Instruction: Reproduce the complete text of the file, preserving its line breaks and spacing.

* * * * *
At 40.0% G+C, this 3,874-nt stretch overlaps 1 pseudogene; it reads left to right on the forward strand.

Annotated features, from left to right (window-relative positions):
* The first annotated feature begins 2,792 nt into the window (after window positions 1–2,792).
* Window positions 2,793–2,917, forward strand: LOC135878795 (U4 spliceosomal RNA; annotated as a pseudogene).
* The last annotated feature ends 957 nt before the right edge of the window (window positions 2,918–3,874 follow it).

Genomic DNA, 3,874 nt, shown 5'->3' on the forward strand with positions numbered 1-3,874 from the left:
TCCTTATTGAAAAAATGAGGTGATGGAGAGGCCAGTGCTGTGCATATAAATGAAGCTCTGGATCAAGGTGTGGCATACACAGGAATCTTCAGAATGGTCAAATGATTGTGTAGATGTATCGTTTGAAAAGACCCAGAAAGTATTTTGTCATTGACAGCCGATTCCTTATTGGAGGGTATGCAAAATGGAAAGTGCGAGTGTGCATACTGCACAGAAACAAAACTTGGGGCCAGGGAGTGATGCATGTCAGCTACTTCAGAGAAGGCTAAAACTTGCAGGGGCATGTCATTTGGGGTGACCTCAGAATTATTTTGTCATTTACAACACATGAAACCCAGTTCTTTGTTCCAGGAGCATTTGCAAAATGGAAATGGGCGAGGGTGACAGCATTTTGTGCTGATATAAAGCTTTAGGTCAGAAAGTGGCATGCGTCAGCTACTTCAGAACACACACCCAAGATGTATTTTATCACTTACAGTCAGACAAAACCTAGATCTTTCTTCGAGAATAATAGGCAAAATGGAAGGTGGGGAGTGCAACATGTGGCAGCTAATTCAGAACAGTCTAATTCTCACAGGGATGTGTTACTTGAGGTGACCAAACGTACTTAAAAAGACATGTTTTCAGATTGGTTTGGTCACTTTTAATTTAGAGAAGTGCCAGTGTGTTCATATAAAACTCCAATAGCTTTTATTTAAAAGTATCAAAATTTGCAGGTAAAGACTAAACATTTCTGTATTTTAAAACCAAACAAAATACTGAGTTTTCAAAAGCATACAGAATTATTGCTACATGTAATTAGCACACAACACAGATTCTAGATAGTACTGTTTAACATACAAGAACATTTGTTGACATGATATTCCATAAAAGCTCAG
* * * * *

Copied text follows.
At 40.0% G+C, this 3,874-nt stretch overlaps 1 pseudogene; it reads left to right on the forward strand.

Annotated features, from left to right (window-relative positions):
* The first annotated feature begins 2,792 nt into the window (after window positions 1–2,792).
* Window positions 2,793–2,917, forward strand: LOC135878795 (U4 spliceosomal RNA; annotated as a pseudogene).
* The last annotated feature ends 957 nt before the right edge of the window (window positions 2,918–3,874 follow it).

Genomic DNA, 3,874 nt, shown 5'->3' on the forward strand with positions numbered 1-3,874 from the left:
TCCTTATTGAAAAAATGAGGTGATGGAGAGGCCAGTGCTGTGCATATAAATGAAGCTCTGGATCAAGGTGTGGCATACACAGGAATCTTCAGAATGGTCAAATGATTGTGTAGATGTATCGTTTGAAAAGACCCAGAAAGTATTTTGTCATTGACAGCCGATTCCTTATTGGAGGGTATGCAAAATGGAAAGTGCGAGTGTGCATACTGCACAGAAACAAAACTTGGGGCCAGGGAGTGATGCATGTCAGCTACTTCAGAGAAGGCTAAAACTTGCAGGGGCATGTCATTTGGGGTGACCTCAGAATTATTTTGTCATTTACAACACATGAAACCCAGTTCTTTGTTCCAGGAGCATTTGCAAAATGGAAATGGGCGAGGGTGACAGCATTTTGTGCTGATATAAAGCTTTAGGTCAGAAAGTGGCATGCGTCAGCTACTTCAGAACACACACCCAAGATGTATTTTATCACTTACAGTCAGACAAAACCTAGATCTTTCTTCGAGAATAATAGGCAAAATGGAAGGTGGGGAGTGCAACATGTGGCAGCTAATTCAGAACAGTCTAATTCTCACAGGGATGTGTTACTTGAGGTGACCAAACGTACTTAAAAAGACATGTTTTCAGATTGGTTTGGTCACTTTTAATTTAGAGAAGTGCCAGTGTGTTCATATAAAACTCCAATAGCTTTTATTTAAAAGTATCAAAATTTGCAGGTAAAGACTAAACATTTCTGTATTTTAAAACCAAACAAAATACTGAGTTTTCAAAAGCATACAGAATTATTGCTACATGTAATTAGCACACAACACAGATTCTAGATAGTACTGTTTAACATACAAGAACATTTGTTGACATGATATTCCATAAAAGCTCAG